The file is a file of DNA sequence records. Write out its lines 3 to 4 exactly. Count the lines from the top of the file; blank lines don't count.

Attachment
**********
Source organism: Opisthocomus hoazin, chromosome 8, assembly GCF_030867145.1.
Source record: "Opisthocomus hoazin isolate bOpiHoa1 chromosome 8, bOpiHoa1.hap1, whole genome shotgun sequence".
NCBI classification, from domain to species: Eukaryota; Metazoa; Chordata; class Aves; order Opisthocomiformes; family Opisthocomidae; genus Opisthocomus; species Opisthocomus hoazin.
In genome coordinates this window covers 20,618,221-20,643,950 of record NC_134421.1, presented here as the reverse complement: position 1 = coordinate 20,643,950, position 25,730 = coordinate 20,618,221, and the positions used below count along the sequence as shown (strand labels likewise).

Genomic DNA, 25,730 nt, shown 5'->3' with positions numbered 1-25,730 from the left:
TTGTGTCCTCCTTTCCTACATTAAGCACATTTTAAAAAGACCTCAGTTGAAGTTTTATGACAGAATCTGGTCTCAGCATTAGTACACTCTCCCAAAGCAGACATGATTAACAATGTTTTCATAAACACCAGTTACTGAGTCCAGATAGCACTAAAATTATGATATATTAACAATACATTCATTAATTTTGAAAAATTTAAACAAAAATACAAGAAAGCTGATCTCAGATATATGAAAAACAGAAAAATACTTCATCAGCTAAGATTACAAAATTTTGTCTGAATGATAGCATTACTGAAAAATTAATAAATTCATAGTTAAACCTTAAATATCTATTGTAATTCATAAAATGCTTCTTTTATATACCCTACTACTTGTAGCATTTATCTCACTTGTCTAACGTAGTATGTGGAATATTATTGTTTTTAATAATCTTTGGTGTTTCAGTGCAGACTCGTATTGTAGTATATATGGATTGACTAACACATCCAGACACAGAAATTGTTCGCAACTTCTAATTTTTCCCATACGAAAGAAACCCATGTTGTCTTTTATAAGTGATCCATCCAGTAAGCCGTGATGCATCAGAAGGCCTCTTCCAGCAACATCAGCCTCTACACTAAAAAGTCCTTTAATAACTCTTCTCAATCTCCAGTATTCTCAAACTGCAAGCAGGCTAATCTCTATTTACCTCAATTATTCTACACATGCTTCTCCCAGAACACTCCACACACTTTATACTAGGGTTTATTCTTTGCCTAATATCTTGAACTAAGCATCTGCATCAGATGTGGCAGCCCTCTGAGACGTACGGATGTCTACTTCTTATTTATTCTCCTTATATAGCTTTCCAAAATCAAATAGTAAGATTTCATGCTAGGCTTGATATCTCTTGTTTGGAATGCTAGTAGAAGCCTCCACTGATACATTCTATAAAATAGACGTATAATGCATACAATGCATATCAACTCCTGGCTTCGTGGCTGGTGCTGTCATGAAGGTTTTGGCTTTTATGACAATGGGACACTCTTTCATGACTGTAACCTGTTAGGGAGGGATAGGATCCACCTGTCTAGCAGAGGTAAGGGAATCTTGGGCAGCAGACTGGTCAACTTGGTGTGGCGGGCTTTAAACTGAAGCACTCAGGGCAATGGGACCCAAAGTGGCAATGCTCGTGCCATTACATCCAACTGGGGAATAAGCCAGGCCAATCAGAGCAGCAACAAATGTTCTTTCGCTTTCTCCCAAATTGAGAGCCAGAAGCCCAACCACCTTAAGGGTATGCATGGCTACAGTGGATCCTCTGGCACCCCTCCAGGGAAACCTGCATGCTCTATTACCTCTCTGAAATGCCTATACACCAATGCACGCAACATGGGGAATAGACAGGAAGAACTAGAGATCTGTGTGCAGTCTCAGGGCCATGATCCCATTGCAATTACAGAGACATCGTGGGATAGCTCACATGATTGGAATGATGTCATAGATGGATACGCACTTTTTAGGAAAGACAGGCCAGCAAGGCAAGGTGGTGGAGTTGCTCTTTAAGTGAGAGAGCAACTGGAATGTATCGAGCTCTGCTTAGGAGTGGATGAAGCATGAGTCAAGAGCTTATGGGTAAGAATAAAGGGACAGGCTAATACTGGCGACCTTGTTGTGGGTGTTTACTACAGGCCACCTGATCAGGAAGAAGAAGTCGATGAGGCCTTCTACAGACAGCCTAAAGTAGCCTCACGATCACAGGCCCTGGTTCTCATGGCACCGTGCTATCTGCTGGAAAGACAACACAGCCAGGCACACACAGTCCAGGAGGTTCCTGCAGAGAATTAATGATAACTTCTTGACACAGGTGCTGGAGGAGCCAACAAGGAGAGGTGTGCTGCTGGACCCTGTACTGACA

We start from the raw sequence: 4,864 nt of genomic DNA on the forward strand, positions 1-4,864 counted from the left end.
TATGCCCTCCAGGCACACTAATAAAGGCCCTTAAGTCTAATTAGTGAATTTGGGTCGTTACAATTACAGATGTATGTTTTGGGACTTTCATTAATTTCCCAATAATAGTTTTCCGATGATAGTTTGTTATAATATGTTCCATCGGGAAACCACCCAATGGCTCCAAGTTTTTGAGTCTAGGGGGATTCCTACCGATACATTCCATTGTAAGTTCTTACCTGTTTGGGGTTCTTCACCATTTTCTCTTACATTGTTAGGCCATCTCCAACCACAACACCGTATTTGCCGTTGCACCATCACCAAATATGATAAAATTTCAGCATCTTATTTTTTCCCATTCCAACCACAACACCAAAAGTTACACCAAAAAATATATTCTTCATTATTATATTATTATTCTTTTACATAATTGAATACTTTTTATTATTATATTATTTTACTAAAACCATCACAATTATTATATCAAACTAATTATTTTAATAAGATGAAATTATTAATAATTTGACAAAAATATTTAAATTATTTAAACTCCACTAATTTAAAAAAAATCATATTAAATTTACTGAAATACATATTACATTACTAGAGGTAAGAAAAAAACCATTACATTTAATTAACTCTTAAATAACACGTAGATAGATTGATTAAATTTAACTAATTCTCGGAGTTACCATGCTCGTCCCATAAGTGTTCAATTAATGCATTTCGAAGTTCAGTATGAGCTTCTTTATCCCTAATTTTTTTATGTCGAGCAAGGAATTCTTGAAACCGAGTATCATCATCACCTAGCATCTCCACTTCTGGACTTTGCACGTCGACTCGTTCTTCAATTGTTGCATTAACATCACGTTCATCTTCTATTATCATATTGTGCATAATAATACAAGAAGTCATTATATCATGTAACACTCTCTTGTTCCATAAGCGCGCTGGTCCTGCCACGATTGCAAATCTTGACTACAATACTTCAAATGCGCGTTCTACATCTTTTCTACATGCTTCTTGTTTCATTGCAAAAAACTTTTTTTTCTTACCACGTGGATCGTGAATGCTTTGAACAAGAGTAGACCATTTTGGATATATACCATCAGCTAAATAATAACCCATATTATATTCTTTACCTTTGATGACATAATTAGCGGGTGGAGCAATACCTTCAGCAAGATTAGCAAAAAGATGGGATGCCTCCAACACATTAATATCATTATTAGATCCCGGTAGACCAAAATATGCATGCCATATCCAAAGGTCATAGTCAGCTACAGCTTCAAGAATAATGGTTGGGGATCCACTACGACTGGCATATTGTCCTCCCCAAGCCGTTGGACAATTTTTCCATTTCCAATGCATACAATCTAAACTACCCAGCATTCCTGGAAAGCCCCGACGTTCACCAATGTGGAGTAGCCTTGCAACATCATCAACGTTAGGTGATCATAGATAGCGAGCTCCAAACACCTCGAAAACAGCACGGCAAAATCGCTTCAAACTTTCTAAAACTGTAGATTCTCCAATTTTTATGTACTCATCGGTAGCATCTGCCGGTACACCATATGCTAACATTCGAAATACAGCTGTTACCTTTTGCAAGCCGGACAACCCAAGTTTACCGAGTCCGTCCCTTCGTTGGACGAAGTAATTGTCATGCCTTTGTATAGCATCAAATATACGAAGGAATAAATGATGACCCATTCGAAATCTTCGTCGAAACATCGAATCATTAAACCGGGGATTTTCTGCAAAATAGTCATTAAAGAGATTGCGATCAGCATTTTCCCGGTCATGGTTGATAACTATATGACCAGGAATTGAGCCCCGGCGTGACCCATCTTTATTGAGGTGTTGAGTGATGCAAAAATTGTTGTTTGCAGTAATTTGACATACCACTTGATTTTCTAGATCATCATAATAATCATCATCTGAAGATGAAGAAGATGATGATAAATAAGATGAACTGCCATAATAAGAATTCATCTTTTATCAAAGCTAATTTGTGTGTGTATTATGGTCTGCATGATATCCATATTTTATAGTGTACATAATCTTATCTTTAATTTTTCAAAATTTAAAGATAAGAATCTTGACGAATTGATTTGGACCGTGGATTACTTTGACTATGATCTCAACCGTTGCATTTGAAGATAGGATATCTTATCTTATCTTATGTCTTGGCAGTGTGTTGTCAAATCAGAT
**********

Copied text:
NCBI classification, from domain to species: Eukaryota; Metazoa; Chordata; class Aves; order Opisthocomiformes; family Opisthocomidae; genus Opisthocomus; species Opisthocomus hoazin.
In genome coordinates this window covers 20,618,221-20,643,950 of record NC_134421.1, presented here as the reverse complement: position 1 = coordinate 20,643,950, position 25,730 = coordinate 20,618,221, and the positions used below count along the sequence as shown (strand labels likewise).